In his final incarnation, Siddhartha signified his transformation as a ferryman by asking to trade his wealthy attire for an old loincloth. The clothes that annoyed him, the clothes that represented his old self, the sinful self, the foolish self, were eagerly discarded. The river had spoken to him, and he was able to hear it. He had died and was reborn in the river. He was born with new knowledge. He had learned from the river that time is an illusion that life moves in cycles: “Not eternal is the world of appearances, not eternal, anything but eternal are our garments and the style of our hair, and our hair and bodies themselves.” (Hesse 92). After hearing the Om, Siddhartha wore a smile on his face and carried love in his heart. Love was no longer a weakness of the childlike people. In the final stage of his life as a ferryman, no reference is made to his carnal self, hinting his spiritual transcendence. Siddartha came to the conclusion that nothing is entirely holy or entirely sinful. Nothing is entirely Sansara or Nirvana. Similarly, his final robe is not entirely physical, because ethereal was also his final cloak of wisdom, weaved of joyfulness, adorned with love, stitched with the pain of love, embellished with wonderful foolishness, bearing the weight of love and suffering. In his new spiritual attire, Siddhartha celebrated the oneness of life, the balance between Sansara and Nirvana.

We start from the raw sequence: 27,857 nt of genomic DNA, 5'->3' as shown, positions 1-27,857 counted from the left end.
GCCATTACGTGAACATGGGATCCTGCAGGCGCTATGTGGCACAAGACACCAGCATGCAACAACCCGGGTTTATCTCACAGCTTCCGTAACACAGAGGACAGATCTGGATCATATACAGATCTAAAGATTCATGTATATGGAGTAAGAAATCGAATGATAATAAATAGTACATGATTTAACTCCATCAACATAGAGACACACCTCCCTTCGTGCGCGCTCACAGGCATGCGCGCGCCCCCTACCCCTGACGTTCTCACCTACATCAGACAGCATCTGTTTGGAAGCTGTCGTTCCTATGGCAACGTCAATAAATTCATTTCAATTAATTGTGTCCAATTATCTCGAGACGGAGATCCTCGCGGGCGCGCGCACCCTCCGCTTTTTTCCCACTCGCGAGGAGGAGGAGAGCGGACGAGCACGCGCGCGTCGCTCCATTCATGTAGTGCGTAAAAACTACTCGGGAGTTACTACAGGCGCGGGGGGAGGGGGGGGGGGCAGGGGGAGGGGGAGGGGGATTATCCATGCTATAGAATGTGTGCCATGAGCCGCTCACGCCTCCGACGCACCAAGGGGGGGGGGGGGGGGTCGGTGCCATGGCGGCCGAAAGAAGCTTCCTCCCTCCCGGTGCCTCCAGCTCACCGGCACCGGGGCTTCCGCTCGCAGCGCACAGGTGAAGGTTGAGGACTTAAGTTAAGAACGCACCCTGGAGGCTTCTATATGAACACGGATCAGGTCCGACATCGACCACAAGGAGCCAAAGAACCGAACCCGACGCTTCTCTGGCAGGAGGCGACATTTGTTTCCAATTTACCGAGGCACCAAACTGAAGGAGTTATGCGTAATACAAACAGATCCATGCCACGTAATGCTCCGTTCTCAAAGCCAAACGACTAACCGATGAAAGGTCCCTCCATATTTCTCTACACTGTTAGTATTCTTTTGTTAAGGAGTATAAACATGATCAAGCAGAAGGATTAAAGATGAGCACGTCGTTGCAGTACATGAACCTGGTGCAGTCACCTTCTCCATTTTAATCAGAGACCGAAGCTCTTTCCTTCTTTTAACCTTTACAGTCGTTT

Also, Kamala’s transformation is manifested by her changing clothes and appearance. The courtesan with the intricate hairstyle, the elaborate makeup, the colorful clothes, with her arrogant and lustful manners, that all signify a woman in Sansara; all indicate a woman of the childlike people. This woman, goes through her own cycle of existence, to change into a mother, to become a pilgrim of Gotama. Her dull clothes, her loose hair, her calm face, all count for her transfiguration towards her own path of salvation. Thus Hesse’s descriptions of clothing and appearance distinctly signify the spiritual landmarks in Siddhartha’s story. In each lifecycle, the protagonist becomes a new person that physically manifests the spiritual change within the self, with visual signifiers of clothing and appearance. Siddhartha, through his transformations, becomes a learner and seeks to collect the wisdom of his transitory existence, as the bees harvest the honey.


Works Cited

Hesse, Hermann. “Siddhartha, translated by Joachim Neugroschel.” (2002).